Food is not the most popular of subjects for poems, although I'm quite certain it's not the least popular either. But when poets do turn their attention to food, a food they often turn to is salad. See...
I've already written about Sydney Smith's famous recipe for salad dressing, which you could put on
Radishes flip their skirts in the wind
like a line of chorus girls,
throw them over their heads.
If they were singers
they'd be the Andrews sisters.
If they had jobs
they'd be nurses who drive
red sports cars after work.
Every spring you put up with
for the crunch between your teeth
the quick surprise
of rain and fire
they've saved all season
just for you.
Lorna Crozier (who wrote a book called The Sex Lives of Vegetables, from which I suspect this poem originally came.) Just don't let Ogden Nash hear about Sydney's Salad Dressing...
The Chef Has Imagination, or, It’s Too Hard to Do It Easy
Hark to a lettuce lover.
I consider lettuce a blessing.
And what do I want on my lettuce?
Simply a simple dressing.
But in dining car and hostel
I grow apoplectic and dropsical;
Is this dressing upon my lettuce,
Or is it a melting popsicle?
A dressing is not the meal, dears,
It requires not cream nor egg,
Nor butter nor maple sugar,
And neither the nut nor the meg.
A dressing is not a compote,
A dressing is not a custard;
It consists of pepper and salt,
Vinegar, oil and mustard.
It is not paprika and pickles,
Let us leave those to the Teutons;
It is not a pinkish puddle
Of grenadine and Fig Newtons.
Must I journey to France for dressing?
It isn’t a baffling problem;
Just omit the molasses and yoghurt,
The wheat germ and the Pablum.
It’s oil and vinegar, dears,
No need to tiddle and toil;
Just salt and pepper and mustard,
And vinegar, and oil.
For Brillat-Savarin, then, and Hoyle,
Stick, friends, to vinegar and oil!
Yachtsman, jettison boom and spinnaker,
Bring me oil and bring me vinegar!
Play the music of Haydn or Honegger,
But lace it with honest oil and vinegar!
Choir in church or mosque or synagogue,
Sing, please, in praise of oil and vinegogue.
I’m not an expert, just a beginneger,
But I place my trust in oil and vinegar.
May they perish, as Remus was perished by Romulus,
Who monkey with this, the most sacred of formulas.
Actually, Ogden was a bit of a crank on the subject of salad. There he goes; he's off again, on what must be one of the earliest recorded rants against industrialized food (and yeah, it's true; iceberg lettuce is notable mostly for it's ability to ship and "keep")...
I cheerfully forgive my debtors,
But I’ll never pardon iceberg lettuce,
A pallid package of rigidity,
A globe of frozen insipidity.
I hope I’ll never be so punchy
As to relish my salad crisp and crunchy,
Yet garden lettuce with leafy head
Is as hard to get as unsliced bread.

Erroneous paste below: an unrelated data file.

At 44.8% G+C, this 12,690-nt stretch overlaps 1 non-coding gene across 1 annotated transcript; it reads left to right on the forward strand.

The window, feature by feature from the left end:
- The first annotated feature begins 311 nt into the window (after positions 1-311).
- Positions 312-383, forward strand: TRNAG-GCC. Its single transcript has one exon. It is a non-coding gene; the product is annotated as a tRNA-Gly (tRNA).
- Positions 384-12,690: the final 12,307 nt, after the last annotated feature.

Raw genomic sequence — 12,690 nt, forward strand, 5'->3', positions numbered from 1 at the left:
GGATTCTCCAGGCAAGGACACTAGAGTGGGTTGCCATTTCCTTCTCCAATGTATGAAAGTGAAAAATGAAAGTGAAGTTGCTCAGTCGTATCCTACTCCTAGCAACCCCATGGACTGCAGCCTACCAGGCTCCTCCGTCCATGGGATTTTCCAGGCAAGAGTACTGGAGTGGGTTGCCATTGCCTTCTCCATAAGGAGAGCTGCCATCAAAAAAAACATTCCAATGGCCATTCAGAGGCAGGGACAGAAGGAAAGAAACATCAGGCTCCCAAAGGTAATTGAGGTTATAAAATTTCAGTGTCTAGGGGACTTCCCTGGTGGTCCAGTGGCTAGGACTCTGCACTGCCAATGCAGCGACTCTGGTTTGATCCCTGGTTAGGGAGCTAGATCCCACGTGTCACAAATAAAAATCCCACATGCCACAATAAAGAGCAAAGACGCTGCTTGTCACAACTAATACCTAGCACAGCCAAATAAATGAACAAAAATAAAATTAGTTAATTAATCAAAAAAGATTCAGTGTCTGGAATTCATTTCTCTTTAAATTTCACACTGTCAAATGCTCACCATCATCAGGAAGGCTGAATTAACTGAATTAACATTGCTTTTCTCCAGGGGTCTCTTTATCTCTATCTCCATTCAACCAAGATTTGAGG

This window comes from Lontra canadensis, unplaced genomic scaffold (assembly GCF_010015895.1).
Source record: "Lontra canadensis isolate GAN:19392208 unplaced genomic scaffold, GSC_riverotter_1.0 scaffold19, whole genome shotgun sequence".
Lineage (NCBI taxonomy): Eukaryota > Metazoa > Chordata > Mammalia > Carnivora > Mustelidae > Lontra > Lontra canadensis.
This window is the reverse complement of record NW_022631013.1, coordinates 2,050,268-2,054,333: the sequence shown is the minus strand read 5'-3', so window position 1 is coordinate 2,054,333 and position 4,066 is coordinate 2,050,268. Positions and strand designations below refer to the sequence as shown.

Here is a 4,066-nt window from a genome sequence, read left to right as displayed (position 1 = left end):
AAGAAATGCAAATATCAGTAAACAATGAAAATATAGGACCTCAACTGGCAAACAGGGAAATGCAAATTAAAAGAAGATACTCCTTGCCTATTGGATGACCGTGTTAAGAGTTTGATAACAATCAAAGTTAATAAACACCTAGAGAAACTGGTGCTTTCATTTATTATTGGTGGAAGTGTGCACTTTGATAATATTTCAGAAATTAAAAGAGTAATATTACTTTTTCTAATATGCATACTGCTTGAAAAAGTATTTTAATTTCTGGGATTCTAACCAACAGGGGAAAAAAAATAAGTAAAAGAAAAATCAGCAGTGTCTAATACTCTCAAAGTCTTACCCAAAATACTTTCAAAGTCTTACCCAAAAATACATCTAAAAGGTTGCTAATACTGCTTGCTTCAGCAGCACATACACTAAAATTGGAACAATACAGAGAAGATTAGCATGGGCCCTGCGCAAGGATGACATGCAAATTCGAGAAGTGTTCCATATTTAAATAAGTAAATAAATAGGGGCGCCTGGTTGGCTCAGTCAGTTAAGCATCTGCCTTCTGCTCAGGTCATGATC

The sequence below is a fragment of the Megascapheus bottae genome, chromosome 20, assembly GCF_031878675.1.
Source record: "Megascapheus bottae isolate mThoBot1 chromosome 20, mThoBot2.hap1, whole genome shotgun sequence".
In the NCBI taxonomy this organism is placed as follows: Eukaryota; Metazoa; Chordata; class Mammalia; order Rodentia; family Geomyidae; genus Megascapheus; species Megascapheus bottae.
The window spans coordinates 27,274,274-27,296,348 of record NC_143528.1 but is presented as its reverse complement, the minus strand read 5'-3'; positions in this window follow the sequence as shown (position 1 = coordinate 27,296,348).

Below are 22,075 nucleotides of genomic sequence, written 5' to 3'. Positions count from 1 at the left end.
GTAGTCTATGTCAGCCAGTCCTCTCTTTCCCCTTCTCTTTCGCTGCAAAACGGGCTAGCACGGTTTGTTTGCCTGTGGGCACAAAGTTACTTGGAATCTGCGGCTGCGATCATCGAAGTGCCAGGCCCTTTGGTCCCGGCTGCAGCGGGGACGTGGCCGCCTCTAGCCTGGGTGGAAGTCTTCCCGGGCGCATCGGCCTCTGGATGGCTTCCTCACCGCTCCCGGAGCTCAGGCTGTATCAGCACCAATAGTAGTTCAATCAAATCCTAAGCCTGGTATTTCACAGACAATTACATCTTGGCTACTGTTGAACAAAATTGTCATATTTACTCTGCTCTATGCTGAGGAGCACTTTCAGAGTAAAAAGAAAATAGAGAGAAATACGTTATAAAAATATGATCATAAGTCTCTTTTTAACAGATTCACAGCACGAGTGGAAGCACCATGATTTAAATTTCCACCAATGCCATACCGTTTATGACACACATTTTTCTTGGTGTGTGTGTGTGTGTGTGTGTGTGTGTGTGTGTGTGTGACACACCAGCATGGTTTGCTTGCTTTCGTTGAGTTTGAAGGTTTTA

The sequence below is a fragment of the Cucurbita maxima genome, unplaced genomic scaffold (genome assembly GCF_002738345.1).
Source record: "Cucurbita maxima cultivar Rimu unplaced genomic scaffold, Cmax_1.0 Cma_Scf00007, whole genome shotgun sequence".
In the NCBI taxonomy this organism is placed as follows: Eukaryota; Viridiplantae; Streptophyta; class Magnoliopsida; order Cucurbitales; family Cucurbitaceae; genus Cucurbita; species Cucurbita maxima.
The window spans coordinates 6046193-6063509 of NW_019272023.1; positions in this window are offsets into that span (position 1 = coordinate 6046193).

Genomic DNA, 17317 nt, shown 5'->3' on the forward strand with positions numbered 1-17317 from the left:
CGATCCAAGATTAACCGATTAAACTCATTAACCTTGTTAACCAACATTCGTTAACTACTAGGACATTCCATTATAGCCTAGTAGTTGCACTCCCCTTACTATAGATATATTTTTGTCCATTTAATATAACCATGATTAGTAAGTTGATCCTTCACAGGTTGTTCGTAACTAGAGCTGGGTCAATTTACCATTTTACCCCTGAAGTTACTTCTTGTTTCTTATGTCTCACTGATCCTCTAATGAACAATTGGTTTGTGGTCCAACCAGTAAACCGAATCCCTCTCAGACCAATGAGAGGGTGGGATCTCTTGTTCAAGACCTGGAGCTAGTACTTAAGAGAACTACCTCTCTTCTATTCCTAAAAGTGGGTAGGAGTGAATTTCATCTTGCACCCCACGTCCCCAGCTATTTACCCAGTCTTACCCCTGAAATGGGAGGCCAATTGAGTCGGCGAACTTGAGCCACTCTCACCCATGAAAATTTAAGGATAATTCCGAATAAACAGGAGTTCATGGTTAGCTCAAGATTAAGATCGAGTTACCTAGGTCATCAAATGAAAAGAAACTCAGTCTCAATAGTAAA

I cannot eat the red, red rose,
I cannot eat the white;
In vain the long laburnum glows,
Vain the camelia's waxen snows.
The lily's cream of light.
The lilac's clustered chalices
Proffer their bounty sweet,
In vain; though very good for bees,
Man, with unstinted yearning sees,
Admires, but cannot eat.
Give me the lettuce that has cooled
Its heart in the rich earth,
Till every joyous leaf is schooled
To crisply crinkled mirth;
Give me the mustard and the cress,
Whose glistening stalklets stand
As silver white as nymphs by night
Upon the coral strand;
The winking radish round and red,
That like a ruby shines;
And the first blessing, onion shed
Where'er your lowness dines;
The wayward tomato's glorious head,
Cool cucumber sliced small;
And let the imperial beetroot spread
her crimson over all.
Though shrinking poets will prefer
The common floral fashions,
With buds and blossoms hymn their Her,
These vegetable loves would stir
A flint-heart mineral's passions.
Dylan ThomasIf this doesn't strike you as being up to Dylan's usual standards; give him a break - he was 14 when he wrote that.
Admittedly, most people don't find a salad sufficient. I can only say, with all due modesty, that they haven't had some of mine.
Gently stir and blow the fire,
Lay the mutton down to roast,
Dress it quickly, I desire,
In the dripping put a toast,
That I hunger may remove --
Mutton is the meat I love.
On the dresser see it lie;
Oh, the charming white and red;
Finer meat ne'er met the eye,
On the sweetest grass it fed:
Let the jack go swiftly round,
Let me have it nice and brown'd.
On the table spread the cloth,
Let the knives be sharp and clean,
Pickles get and salad both,
Let them each be fresh and green.
With small beer, good ale and wine,
Oh ye gods! how I shall dine.
p.s. I'm really quite glad I'll never be called upon to cook for dear fussy old Ogden, no matter how much I like his poetry!
Parsley, parsley everywhere
Let me have my victuals bare.
Last year on this date: Spinach & Strawberry Salad with Buttered Almonds.